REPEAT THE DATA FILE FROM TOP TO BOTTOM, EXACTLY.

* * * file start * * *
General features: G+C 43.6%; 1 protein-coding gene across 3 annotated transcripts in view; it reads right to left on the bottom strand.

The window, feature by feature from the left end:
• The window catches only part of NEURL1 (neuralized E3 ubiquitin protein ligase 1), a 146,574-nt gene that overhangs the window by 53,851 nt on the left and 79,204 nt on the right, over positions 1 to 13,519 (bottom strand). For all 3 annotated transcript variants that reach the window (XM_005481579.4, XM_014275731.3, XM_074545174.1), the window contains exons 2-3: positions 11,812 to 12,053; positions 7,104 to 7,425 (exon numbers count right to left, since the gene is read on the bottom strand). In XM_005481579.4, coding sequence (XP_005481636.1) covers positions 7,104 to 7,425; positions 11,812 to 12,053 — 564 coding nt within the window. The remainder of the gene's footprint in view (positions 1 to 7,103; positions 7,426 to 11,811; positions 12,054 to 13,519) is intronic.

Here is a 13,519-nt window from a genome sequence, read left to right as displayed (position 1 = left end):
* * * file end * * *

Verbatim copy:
General features: G+C 43.6%; 1 protein-coding gene across 3 annotated transcripts in view; it reads right to left on the bottom strand.

The window, feature by feature from the left end:
• The window catches only part of NEURL1 (neuralized E3 ubiquitin protein ligase 1), a 146,574-nt gene that overhangs the window by 53,851 nt on the left and 79,204 nt on the right, over positions 1 to 13,519 (bottom strand). For all 3 annotated transcript variants that reach the window (XM_005481579.4, XM_014275731.3, XM_074545174.1), the window contains exons 2-3: positions 11,812 to 12,053; positions 7,104 to 7,425 (exon numbers count right to left, since the gene is read on the bottom strand). In XM_005481579.4, coding sequence (XP_005481636.1) covers positions 7,104 to 7,425; positions 11,812 to 12,053 — 564 coding nt within the window. The remainder of the gene's footprint in view (positions 1 to 7,103; positions 7,426 to 11,811; positions 12,054 to 13,519) is intronic.

Here is a 13,519-nt window from a genome sequence, read left to right as displayed (position 1 = left end):